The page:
Cyberinfrastructure Center of Excellence
CI CoE provides expertise and active support to cyberinfrastructure practitioners at NSF Major Facilities in order to accelerate the data lifecycle and ensure the integrity and effectiveness of the cyberinfrastructure upon which research and discovery depends.
Platform for knowledge sharing and community building
Grounded in re-use of dependable CI tools and solutions
Key partner for the establishment and improvement of Major Facilities with advanced CI architecture designs
Forum for discussions about CI sustainability and workforce development and training
Overall, the CI CoE was very proactive in enabling and advancing constructive conversations during the development of the NCAR-NEON cyberinfrastructure technical plan and in providing feedback that improved the quality of the plan. The CI CoE facilitated weekly telecons among NCAR, NEON, and the CI CoE to discuss the proposed project and to provide guidance. Discussions during the telecom were mostly high level, helping to identify needs and priorities for the cyberinfrastructure collaborations, but also identifying gaps in the technical plan as well as providing overviews of various alternative implementation strategies. The discussions were always constructive, collaborative, and respectful of all participants. The CI CoE also undertook written feedback on the technical plan at several stages of development. Again, the comments were constructive and improved the quality of the final document. The CI CoE’s engagement was critical to preparing the final technical plan, in part because of the CI CoE’s familiarity with NEON’s data cyberinfrastructure, but also as external computer science experts familiar with the computational needs of the modeling (NCAR) and the data (NEON) and serving to bridge the two different areas of expertise.– Gordon Bonan, National Center for Atmospheric Research (NCAR)
The CI CoE had four types of profound influence on NEON developers. First, as we transitioned from construction to operations, our developers benefited from greater awareness of the wider NSF CI community practices. Second, deep engagement with CI CoE experts produced three major technologies insertions into NEON CI, remarkably within 6 months. Third, open dialog and prototyping with CI CoE experts affirmed our workflow-based sensor message handling strategy and built our confidence to invest in this novel method. NEON's CI and Data Sciences team mission includes advancing methods and ecological science; interaction with CI CoE nudged our efforts ahead significantly through community workgroup involvement, presentations and publications.– Tom Gulbransen, NEON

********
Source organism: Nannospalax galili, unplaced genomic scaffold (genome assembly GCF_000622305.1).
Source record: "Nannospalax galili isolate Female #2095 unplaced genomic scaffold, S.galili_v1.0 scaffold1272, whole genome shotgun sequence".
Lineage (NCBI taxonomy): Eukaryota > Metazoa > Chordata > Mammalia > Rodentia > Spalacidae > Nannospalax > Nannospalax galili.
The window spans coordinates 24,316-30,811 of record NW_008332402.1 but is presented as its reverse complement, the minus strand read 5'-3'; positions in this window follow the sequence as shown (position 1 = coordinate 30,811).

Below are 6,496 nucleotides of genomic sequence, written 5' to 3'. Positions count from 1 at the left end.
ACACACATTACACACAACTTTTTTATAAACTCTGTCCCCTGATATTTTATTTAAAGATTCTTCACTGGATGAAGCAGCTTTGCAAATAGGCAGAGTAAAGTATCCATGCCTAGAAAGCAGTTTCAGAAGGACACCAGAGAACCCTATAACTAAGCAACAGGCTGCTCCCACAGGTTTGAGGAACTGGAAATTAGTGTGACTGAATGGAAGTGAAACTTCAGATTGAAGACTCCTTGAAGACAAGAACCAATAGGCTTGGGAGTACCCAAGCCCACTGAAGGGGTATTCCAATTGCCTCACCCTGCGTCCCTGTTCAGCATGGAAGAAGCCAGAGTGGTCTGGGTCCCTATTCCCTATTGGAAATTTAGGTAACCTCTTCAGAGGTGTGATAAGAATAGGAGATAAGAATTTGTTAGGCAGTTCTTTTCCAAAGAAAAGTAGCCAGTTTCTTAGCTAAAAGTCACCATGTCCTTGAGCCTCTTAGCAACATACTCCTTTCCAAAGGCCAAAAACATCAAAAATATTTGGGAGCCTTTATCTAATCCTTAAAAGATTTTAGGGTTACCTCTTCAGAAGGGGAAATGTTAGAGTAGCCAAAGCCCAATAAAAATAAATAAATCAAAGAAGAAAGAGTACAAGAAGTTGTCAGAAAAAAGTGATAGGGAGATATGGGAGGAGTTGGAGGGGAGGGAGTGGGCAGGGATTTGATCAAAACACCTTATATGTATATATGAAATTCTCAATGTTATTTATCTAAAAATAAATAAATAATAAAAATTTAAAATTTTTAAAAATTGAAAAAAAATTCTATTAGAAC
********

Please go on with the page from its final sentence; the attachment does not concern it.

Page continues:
CICoE has been a valuable resource for the Ocean Observatories Initiative CI function. Their topics are relevant to our needs and have provided beneficial input to help us reach our goals. I look forward to working with them in the future to continue to meet the unique challenges facing research computing.– Jeff Glatstein, OOI
During the 2020 U.S. Academic Research Fleet Identity Management (IdM) Engagement with CI CoE Pilot, I participated from a customer perspective looking for help solving a complex and custom Identity Management problem on behalf of the fleet. The CI CoE Pilot was able to provide access to subject matters expertise for consulting and testing. During the engagement we were able to successfully assess the problem scope, draft a recommended solution, and proof of concept test several components of that solution. Following the engagement we have been able to leverage the recommended solution and newly established relationships from the engagement to write a proposal that would implement a Federated Identity Management solution for the U.S. Academic Research Fleet. Our engagement with CI CoE Pilot has been instrumental in accelerating efforts to realize this much needed service.– John Haverlack, College of Fisheries and Ocean Science, University of Alaska Fairbanks, U.S. Academic Research Fleet
The CICoE Pilot project developed a data lifecycle (DLC) model that identifies specific stages of the data flow within MFs – from scientific data collection to ultimate dissemination and use of the data by scientists. The DLC model also captures the specific functions and services offered at each DLC stage, the CI supporting each stage, and identifies CI and services that span and impact multiple DLC stages. The DLC stages are composed of 1) data capture/collection, 2) data processing near the instrument(s), 3) data processing at a central location (data center), 4) data storage, archiving, and curation, 5) data access, dissemination, and visualization.